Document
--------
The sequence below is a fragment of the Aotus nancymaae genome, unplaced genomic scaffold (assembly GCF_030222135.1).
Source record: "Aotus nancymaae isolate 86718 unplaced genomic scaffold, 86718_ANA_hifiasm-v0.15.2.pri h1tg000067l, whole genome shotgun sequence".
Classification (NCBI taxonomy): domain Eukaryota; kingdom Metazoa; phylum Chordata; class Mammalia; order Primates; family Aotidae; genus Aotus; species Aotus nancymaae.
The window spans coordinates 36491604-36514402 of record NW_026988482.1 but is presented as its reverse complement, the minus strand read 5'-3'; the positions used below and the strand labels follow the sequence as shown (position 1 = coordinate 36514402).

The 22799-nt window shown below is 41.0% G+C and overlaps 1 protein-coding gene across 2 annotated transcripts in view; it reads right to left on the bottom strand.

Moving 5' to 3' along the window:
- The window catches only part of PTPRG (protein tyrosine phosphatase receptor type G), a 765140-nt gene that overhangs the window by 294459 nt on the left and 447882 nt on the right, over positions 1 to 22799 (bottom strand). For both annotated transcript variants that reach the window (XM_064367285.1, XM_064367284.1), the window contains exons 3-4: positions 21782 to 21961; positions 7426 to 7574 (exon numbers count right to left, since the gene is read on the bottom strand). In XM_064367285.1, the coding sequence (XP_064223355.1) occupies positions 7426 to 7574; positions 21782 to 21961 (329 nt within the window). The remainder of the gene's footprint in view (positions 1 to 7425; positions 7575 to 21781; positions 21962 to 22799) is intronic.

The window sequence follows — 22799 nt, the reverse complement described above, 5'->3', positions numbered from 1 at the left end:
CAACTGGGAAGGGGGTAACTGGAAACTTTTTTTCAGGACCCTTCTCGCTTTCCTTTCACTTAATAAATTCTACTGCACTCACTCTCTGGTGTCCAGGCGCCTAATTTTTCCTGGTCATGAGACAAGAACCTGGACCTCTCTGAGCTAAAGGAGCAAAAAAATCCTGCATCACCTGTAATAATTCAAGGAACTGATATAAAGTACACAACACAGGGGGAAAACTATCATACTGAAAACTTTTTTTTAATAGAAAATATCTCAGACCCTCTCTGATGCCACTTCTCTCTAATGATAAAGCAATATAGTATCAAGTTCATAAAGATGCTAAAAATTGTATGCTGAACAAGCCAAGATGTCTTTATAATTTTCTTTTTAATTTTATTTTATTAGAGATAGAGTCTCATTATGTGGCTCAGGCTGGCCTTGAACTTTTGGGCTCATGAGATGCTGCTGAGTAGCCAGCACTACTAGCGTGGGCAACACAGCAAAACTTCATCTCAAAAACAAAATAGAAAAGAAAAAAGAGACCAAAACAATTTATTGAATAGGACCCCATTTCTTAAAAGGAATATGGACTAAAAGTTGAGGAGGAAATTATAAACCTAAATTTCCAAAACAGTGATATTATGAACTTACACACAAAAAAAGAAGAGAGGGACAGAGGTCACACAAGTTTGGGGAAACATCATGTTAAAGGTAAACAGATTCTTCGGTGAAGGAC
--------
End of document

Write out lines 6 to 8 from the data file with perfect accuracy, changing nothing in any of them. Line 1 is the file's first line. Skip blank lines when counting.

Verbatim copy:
Moving 5' to 3' along the window:
- The window catches only part of PTPRG (protein tyrosine phosphatase receptor type G), a 765140-nt gene that overhangs the window by 294459 nt on the left and 447882 nt on the right, over positions 1 to 22799 (bottom strand). For both annotated transcript variants that reach the window (XM_064367285.1, XM_064367284.1), the window contains exons 3-4: positions 21782 to 21961; positions 7426 to 7574 (exon numbers count right to left, since the gene is read on the bottom strand). In XM_064367285.1, the coding sequence (XP_064223355.1) occupies positions 7426 to 7574; positions 21782 to 21961 (329 nt within the window). The remainder of the gene's footprint in view (positions 1 to 7425; positions 7575 to 21781; positions 21962 to 22799) is intronic.

The window sequence follows — 22799 nt, the reverse complement described above, 5'->3', positions numbered from 1 at the left end: